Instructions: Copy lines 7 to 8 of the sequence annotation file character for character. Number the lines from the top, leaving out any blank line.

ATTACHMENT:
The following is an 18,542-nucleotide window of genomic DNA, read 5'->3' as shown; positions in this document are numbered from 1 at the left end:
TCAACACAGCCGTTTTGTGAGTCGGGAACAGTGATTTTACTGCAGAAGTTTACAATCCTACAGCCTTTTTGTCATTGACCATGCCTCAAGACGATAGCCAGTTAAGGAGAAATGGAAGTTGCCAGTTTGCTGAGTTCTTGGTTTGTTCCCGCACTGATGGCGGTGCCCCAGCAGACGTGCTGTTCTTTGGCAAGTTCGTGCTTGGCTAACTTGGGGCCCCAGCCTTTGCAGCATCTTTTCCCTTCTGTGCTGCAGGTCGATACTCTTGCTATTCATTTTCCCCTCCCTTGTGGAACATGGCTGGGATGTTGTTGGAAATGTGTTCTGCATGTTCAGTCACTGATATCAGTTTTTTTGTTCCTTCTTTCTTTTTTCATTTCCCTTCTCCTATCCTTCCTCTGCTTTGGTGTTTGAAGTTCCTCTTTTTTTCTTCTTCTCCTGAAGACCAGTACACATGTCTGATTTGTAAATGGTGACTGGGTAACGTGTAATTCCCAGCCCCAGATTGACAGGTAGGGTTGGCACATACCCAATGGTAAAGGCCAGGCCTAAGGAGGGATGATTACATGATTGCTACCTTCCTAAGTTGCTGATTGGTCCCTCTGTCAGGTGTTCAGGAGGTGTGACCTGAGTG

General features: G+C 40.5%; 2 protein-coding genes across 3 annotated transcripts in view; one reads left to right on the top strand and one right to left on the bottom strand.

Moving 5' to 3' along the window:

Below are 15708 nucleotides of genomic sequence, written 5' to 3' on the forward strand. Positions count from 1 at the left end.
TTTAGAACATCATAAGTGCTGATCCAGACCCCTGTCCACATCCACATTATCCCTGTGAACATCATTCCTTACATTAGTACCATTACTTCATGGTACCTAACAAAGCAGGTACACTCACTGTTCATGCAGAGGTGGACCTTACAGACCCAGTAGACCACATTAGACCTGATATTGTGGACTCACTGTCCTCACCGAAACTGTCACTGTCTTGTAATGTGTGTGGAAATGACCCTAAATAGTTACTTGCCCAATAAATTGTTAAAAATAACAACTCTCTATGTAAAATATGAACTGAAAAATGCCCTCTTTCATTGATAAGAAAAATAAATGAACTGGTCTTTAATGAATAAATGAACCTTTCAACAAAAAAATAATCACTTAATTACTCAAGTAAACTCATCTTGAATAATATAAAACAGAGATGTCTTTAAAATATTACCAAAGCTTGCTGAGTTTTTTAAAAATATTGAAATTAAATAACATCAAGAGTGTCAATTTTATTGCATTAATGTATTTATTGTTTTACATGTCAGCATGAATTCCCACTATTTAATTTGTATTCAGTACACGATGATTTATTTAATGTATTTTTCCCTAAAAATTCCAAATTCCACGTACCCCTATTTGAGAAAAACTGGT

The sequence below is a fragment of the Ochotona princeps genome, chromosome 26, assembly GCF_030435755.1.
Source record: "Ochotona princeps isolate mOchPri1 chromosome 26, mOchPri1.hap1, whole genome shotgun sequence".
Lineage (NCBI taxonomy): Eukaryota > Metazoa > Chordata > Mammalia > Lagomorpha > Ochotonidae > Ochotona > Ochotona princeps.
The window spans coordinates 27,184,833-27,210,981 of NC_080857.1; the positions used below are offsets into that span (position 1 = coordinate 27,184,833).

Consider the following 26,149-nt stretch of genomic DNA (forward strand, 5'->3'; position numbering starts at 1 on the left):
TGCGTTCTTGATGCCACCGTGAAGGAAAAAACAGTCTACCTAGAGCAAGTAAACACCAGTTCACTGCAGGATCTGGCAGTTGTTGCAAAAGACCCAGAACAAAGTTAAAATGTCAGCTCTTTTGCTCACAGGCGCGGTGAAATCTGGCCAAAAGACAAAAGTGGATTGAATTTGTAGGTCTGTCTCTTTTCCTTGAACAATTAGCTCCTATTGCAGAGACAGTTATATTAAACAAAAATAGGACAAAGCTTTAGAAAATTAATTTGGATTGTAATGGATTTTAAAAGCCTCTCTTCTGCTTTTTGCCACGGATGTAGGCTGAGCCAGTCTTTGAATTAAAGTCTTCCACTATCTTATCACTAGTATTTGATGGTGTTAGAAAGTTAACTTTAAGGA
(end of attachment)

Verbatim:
The sequence below is a fragment of the Ochotona princeps genome, chromosome 26, assembly GCF_030435755.1.
Source record: "Ochotona princeps isolate mOchPri1 chromosome 26, mOchPri1.hap1, whole genome shotgun sequence".